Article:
Help needed sleeping the Atmega4809 Arduino Nano Every

My project is a soil moisture sensor, powered by a battery, that is charged with a solar panel, sending data over ethernet-over-nRF24l01 radio (parts under $25, without housing $?) to an MQTT broker (RPi). I have this running on an older Nano and radio.

Now I'd like to use the Nano Every. My question is pretty much the same closed question at Sleep Mode Atmega4809 Arduino Nano Every

LowPower.h provides a simple way to power down the non-mega CPUs. Granted the max sleep time is 8s, but you can string those 8s together with only being powered up for a few uSecs between them.

The "LowPower.h" library doesn't work on the Every. The closed topic "Arduino Nano Every" links to "avr-libc: <avr/sleep.h>: Power Management and Sleep Modes". The information on that page is inadequate and makes the useless reference "Refer to the datasheet for the details relating to the device you are using"

The documentation I have found has a lot of "if you screw this up you can brick your device" and a lot of language referring to CPU registers, a place the inexperienced should avoid. This last link talks about turning off various timers and interrupts, but doesn't tell one if they get turned back on after returning from sleep.

I just need a little hand holding.

Thanks.

Sleep mode handling is completely different, and much more flexible, with the ATmega4809 on which the new Nano Every is based. This chip has an RTC peripheral and you have to configure this by register entries. Probably, the PIT (periodic Interrupt timer) is the best in your case if you need the Power Down sleep mode.

This may help: http://ww1.microchip.com/downloads/en/AppNotes/TB3213-Getting-Started-with-RTC-90003213A.pdf

If not, put together a very simple sketch for the old Nano which simply demonstrates forcing it to sleep and waking afterwards and I (or someone else) may give you some pointers to convert it for the Nano Every.

EDIT

Here is a simple example of Sleep mode. It performs a cycle of blinking 5 times, then sleeping for 8 seconds.

/*
  Nano Every: Cycle of Blink 5 times then Sleep for 8 seconds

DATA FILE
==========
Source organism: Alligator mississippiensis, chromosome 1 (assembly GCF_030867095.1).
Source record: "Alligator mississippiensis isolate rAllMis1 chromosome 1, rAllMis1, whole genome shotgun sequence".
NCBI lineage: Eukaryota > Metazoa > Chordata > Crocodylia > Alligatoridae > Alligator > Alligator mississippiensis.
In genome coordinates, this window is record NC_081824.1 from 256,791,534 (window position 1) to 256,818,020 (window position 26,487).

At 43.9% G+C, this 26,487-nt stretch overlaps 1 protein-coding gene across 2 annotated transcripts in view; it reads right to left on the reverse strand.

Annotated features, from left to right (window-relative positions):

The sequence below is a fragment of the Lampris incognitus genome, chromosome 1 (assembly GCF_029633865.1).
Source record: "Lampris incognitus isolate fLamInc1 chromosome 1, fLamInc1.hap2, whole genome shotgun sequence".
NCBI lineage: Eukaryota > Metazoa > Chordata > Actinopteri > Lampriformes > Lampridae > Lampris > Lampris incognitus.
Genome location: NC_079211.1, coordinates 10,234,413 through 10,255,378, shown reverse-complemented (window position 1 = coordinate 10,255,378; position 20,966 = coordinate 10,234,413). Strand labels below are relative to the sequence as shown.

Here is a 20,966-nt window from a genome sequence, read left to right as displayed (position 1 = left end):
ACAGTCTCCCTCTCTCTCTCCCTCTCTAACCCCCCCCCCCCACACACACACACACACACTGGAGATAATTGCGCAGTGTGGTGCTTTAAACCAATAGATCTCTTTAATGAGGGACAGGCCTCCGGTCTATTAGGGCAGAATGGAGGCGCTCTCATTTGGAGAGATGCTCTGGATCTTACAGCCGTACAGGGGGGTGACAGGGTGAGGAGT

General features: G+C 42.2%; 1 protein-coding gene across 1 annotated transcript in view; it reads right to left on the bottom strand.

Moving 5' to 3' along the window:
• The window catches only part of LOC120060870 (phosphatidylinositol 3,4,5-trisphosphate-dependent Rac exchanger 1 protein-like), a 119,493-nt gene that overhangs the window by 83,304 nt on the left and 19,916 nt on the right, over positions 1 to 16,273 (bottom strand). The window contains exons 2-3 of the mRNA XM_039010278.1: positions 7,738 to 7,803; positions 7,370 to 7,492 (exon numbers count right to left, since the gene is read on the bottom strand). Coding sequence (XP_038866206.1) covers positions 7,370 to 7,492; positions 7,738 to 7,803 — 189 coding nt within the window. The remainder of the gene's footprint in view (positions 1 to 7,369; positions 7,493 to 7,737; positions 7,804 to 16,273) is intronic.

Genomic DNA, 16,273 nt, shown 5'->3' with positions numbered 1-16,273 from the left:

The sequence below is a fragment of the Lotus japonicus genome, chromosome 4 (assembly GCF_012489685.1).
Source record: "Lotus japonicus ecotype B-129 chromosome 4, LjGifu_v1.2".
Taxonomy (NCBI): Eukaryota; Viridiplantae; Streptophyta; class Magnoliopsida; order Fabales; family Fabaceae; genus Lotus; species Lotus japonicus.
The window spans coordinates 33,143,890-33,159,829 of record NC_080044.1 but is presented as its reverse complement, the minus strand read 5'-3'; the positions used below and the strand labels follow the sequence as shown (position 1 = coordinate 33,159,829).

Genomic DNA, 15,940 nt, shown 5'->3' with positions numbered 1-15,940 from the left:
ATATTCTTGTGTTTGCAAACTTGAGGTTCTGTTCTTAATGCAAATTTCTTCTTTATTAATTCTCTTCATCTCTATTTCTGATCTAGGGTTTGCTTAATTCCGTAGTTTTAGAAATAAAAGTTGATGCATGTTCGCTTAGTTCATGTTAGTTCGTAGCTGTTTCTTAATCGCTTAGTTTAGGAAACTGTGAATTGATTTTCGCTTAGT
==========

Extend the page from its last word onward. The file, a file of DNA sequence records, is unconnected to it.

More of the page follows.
Configuration option: No ATmega328P Register emulation

*/

#include <avr/sleep.h>
uint8_t loopCount = 0 ;


void RTC_init(void)
{
  while (RTC.STATUS > 0) ;    /* Wait for all register to be synchronized */
 
  RTC.CLKSEL = RTC_CLKSEL_INT1K_gc;        // Run low power oscillator (OSCULP32K) at 1024Hz for long term sleep
  RTC.PITINTCTRL = RTC_PI_bm;              // PIT Interrupt: enabled */

  RTC.PITCTRLA = RTC_PERIOD_CYC8192_gc | RTC_PITEN_bm;     // Set period 8 seconds (see data sheet) and enable PIC                      
}

ISR(RTC_PIT_vect)
{
  RTC.PITINTFLAGS = RTC_PI_bm;          // Clear interrupt flag by writing '1' (required) 
}

void setup() {
  pinMode(LED_BUILTIN, OUTPUT);
  RTC_init();   
  set_sleep_mode(SLEEP_MODE_PWR_DOWN);  // Set sleep mode to POWER DOWN mode 
  sleep_enable();                       // Enable sleep mode, but not going to sleep yet 
}


void loop() {
  digitalWrite(LED_BUILTIN, HIGH);   // turn the LED on (HIGH is the voltage level)
  delay(200);                       // wait for a second
  digitalWrite(LED_BUILTIN, LOW);    // turn the LED off by making the voltage LOW
  delay(200);                       // wait for a second

  if( ++ loopCount == 5 ) {
    loopCount = 0 ;
    sleep_cpu();                     // Sleep the device and wait for an interrupt to continue
  }
}

@OldSurferDude Please edit your post and fix the link.

I don't have the Atmega4809 (yet) but it looks like you can do sleep periods well in the days interval compared to the 8 seconds you get from older AVRs

Thanks, 6v6gt! I'll be looking at the link. Here is a functional example:
SleepExample_old_.ino (1.6 KB)

Sorry, I, too, see that the link is dead and I can't find the post. This thread has some good information, while the former had no responses.

If you're looking for answers to the question of sleeping the Every, this is a good place.

If you're looking to support us who do not know how and have better information, this thread would also be a good place to post.

Thanks for alerting us that the link is dead.